Several months back, BuzzFeed posted another one of their viral quizzes. The only difference this time was that this quiz wasn’t written by one of their writers—it was written by the Kentucky school system over 100 years ago. You can peek at the answer guide here.
Not only is the quiz fun to review, the Buzzfeed makeover is also interesting from a course design perspective. I really like how they gave the quiz a modern feel using stock photos and immediate, visual feedback. It was also a trip to see how much (or little) science I still remembered.
Science E-Learning Examples
When I think of all the types of courses I’ve worked on, I realize some of my best work was for an automotive e-learning company I worked at 10+ years ago. I really liked the content because it was a good mix of soft skills (service training, troubleshooting) and technical training (electrical systems, braking, etc.).
Here’s an example of an interaction I designed to test students on fuel mixtures:
Wheel of Gases (requires Flash plugin)
DC Fundamentals: The Role of Electrons
You might have seen this one on our showcase page. Designed by Ryan Martin and Anna Sabramowicz, this course features a mix of fast-paced instruction and practice activities, like this drag-and-drop on atomic configurations:
What can you build with 7,000 triggers? Pretty much anything you want! Community member Phil Mayor built this scientific demo a few years ago, but it’s still one of the most impressive examples we’ve seen.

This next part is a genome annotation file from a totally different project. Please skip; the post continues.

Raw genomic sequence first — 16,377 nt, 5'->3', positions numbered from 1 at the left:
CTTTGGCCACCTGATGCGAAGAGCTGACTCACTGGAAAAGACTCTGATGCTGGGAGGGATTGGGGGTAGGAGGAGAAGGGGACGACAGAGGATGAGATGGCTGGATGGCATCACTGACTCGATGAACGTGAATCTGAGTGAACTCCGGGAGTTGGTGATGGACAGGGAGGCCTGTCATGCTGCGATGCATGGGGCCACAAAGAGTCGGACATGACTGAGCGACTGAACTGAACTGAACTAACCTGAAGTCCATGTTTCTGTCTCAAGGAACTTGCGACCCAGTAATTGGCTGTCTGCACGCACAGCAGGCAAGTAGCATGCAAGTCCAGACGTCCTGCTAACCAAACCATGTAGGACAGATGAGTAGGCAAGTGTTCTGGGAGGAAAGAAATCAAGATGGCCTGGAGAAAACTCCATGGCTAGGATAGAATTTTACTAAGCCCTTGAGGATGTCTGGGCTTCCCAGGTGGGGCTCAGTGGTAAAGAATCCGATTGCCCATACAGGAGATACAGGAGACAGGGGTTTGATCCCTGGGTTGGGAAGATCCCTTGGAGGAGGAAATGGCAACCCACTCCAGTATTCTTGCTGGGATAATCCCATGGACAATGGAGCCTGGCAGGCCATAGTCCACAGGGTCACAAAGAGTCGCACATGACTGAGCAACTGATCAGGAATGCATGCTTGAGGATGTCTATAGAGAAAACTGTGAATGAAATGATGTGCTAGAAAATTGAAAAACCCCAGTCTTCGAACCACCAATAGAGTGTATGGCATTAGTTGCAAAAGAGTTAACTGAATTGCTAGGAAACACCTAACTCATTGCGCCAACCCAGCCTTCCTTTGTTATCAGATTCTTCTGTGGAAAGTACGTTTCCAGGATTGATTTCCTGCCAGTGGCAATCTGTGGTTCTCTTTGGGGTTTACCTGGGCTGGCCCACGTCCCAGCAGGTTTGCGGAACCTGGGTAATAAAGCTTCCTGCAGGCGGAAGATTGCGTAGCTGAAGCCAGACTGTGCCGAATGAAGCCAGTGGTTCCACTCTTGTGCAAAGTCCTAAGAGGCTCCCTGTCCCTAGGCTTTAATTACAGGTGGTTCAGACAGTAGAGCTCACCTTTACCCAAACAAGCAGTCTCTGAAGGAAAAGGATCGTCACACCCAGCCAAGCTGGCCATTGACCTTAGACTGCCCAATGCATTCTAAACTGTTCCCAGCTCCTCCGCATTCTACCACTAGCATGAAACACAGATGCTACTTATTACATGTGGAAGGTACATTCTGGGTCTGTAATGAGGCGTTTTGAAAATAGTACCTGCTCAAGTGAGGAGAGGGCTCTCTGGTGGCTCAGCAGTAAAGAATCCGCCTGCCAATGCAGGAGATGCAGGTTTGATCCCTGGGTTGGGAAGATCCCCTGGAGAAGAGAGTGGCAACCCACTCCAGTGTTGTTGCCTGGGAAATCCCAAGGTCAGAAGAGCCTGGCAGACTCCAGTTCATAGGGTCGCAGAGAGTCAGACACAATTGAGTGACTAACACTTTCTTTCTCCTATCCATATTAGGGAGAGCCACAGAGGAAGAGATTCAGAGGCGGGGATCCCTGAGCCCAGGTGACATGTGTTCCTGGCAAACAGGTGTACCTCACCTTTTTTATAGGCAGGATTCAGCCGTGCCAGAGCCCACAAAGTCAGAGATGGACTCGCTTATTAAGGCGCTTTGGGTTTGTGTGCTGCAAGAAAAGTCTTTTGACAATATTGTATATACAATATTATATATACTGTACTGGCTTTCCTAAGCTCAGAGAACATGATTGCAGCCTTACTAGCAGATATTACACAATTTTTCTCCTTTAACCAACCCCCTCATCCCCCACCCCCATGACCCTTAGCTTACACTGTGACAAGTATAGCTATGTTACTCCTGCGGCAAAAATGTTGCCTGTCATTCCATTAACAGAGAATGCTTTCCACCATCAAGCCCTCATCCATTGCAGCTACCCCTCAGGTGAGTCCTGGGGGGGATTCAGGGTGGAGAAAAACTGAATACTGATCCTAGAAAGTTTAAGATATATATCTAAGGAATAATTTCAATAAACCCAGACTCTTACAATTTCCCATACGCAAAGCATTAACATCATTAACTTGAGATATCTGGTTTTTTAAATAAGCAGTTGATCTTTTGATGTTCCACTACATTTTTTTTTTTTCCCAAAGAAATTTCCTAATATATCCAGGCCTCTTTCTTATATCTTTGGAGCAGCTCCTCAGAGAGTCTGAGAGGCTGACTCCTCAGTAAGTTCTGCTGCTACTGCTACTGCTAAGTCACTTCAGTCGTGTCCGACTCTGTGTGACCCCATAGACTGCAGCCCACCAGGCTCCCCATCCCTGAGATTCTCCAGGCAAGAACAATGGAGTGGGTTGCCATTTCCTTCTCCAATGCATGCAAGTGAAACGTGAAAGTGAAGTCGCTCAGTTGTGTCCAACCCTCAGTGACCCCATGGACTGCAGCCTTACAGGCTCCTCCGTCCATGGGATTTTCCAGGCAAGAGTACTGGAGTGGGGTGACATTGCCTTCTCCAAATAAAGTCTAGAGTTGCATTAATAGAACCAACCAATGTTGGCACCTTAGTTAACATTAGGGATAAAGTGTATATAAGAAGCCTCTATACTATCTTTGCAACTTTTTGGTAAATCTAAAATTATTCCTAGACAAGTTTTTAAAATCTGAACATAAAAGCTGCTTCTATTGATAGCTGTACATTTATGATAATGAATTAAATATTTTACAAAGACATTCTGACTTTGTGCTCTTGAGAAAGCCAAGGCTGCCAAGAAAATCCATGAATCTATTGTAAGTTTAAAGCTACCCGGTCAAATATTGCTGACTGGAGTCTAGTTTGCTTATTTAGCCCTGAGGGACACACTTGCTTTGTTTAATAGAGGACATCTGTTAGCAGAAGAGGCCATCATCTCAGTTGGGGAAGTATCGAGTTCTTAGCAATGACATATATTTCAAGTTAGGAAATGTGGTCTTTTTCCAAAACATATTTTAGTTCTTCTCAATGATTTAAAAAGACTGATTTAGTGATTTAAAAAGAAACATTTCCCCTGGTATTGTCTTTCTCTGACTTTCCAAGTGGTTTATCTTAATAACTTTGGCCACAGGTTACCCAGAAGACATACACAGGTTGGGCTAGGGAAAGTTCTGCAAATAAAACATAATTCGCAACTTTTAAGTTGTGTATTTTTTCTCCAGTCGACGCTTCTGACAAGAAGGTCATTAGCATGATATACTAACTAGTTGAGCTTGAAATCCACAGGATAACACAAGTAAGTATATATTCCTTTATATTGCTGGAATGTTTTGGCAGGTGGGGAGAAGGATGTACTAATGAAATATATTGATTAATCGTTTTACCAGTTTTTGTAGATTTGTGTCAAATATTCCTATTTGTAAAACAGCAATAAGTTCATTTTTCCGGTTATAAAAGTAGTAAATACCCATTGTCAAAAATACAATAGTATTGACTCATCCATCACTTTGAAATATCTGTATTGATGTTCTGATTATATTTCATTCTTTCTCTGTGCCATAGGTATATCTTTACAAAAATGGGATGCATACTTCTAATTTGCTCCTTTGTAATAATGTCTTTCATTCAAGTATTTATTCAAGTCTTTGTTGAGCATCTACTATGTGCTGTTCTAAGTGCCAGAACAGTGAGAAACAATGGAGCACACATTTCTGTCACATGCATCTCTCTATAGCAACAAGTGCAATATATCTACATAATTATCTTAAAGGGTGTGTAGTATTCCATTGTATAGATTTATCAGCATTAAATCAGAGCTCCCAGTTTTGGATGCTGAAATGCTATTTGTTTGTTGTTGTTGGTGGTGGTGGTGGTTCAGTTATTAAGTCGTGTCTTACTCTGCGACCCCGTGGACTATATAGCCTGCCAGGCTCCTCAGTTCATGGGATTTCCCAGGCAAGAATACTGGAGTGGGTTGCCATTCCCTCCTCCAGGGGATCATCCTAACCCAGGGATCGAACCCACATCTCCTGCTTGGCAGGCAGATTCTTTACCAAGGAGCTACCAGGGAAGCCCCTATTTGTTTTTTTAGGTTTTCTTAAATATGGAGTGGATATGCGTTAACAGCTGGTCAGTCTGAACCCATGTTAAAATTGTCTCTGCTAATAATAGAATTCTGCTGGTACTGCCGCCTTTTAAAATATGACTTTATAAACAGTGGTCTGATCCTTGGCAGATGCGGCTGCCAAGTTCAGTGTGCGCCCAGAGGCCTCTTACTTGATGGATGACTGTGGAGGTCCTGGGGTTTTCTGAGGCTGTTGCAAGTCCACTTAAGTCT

Challenge of the Week
This week your challenge is to design a learning interaction for a science topic. You can design a makeover for the Bullitt County science quiz or come up with something that interests you. Just keep the focus on science and you can do whatever you want.
Here are a few science-related courses and interactions I found. Please share your favorites in the comments below. I’m really interested in seeing more science examples.
- Science Quizzes for Kids
- BrainPop Science
- Scholastic: Science Explorations
- Khan Academy: Science
Share Your E-Learning Work
- Comments: Use the comments section below to share a link to your published example and blog post.
- Forums: Start your own thread and share a link to your published examples.
- Personal blog: If you have a blog, please consider writing about your challenges. We’ll link back to your posts so the work you’re sharing gets even more exposure.
- Twitter: If you share your demos on Twitter, try using #ELHChallenge so your tweeps can track your e-learning coolness.
- Facebook: Share your work on our Facebook page by replying to this Facebook post with a link to your example.
Last Week’s Challenge:
Before you blind your learners with science, check out last week’s navigation and menus challenge:
Wishing you an empirical week, E-Learning Heroes!
New to the E-Learning Challenges?
The weekly challenges are ongoing opportunities to learn, share, and build your e-learning portfolios. You can jump into any or all of the previous challenges anytime you want. I’ll update the recap posts to include your demos.